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Celebrating the centenary of the RAF 1918-2018

From the fictional exploits of Biggles, to the all-too-real role of the Royal Air Force in the Battle of Britain, in its century of service the RAF has gained a place in both the hearts and the history of the nation. Over the decades hundreds of thousands of our ancestors will have had connections to this indomitable organisation. Here Helen Toveyruns through some of the records to help you ace your research


Pull-out guide


The RAF Muster Roll 1918 lists all the service personnel in the RAF in Apr il that first year and can be viewed at Findmypast

The Royal Air Force (RAF) is the oldest independent air force in the world (of army or naval forces) and at the time of its formation on 1 April 1918 it was also the largest. From its fledgling role in the Great War the air force saved the day and went on to alter the fortunes of British history on numerous occasions in the Second World War. The innovative inter-war period and international post-war role were no less important to the development of the RAF. Here we look at the records to help you research your ancestors in the British air services, plus some background information to give a little context. From the key players, their iconic planes, the sheer technological brilliance of the inventors and ground crews, and the daring of those in the skies, our RAF ancestors were quite something.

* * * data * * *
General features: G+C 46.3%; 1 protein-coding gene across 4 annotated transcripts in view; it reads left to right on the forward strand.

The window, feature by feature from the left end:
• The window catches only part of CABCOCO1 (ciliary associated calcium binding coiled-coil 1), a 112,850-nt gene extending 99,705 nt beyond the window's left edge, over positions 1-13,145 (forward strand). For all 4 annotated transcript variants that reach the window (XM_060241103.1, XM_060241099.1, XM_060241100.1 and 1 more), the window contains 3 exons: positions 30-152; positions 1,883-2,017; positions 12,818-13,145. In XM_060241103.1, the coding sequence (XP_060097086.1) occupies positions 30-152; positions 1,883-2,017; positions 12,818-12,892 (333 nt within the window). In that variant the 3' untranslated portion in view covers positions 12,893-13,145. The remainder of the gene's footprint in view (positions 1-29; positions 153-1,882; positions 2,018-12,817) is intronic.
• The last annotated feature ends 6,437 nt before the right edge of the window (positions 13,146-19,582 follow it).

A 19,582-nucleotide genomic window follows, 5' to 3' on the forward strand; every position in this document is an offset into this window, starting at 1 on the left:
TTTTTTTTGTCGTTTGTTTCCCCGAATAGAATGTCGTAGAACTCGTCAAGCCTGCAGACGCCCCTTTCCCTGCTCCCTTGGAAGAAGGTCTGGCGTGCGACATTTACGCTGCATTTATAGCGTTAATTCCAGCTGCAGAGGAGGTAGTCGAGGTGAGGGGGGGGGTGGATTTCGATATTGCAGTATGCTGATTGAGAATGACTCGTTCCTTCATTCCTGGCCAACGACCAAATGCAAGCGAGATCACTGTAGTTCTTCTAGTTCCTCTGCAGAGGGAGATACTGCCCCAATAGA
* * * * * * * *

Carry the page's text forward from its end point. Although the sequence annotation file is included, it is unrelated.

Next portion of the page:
How the RAF came to be

The Royal Air Force was established in 1918, by an amalgamation of the Royal Flying Corps (RFC) and the Royal Naval Air Service (RNAS).

The RFC, founded by the Army in 1912, had an Army and Navy wing, but just a month before the outbreak of WWI in 1914 the Naval branch separated, becoming the RNAS. Initially, the RFC tended to serve at the Front – its one observational balloon squadron and four aeroplane ones providing observational, strategic and artillery help for the troops below. The RNAS meanwhile tended to serve as home defence, notably protecting the dockyards and ports. Only months into the war (January 1915) Great Yarmouth, Sheringham and King’s Lynn were bombed in a Zeppelin raid and, while German air attacks continued to occur through 1916, the powers-thatbe realised that Britain’s air forces needed to be combined for better protection of the nation. This involved a lot of politicking but in January 1918 the Air Ministry was set up. The ‘Father of the Royal Air Force’ is recognised as Major-General Sir Hugh Trenchard, who became its first Chief of the Air Staff, before resigning nine days later. Nevertheless Winston Churchill persuaded him to return to the top post in 1919 where he remained for many years, becoming the inaugural Marshall of the Royal Air Force (equal to a Field Marshal) in 1927.

Find some RFC ancestors’ service and pension records within the Army records on Ancestry and Findmypast. Note that this RFC ancestor’s civilian occupation was a carpenter. Certain trades particularly lent themselves to service in the RFC – such as furniture makers, many of the early planes being made of cloth and wood
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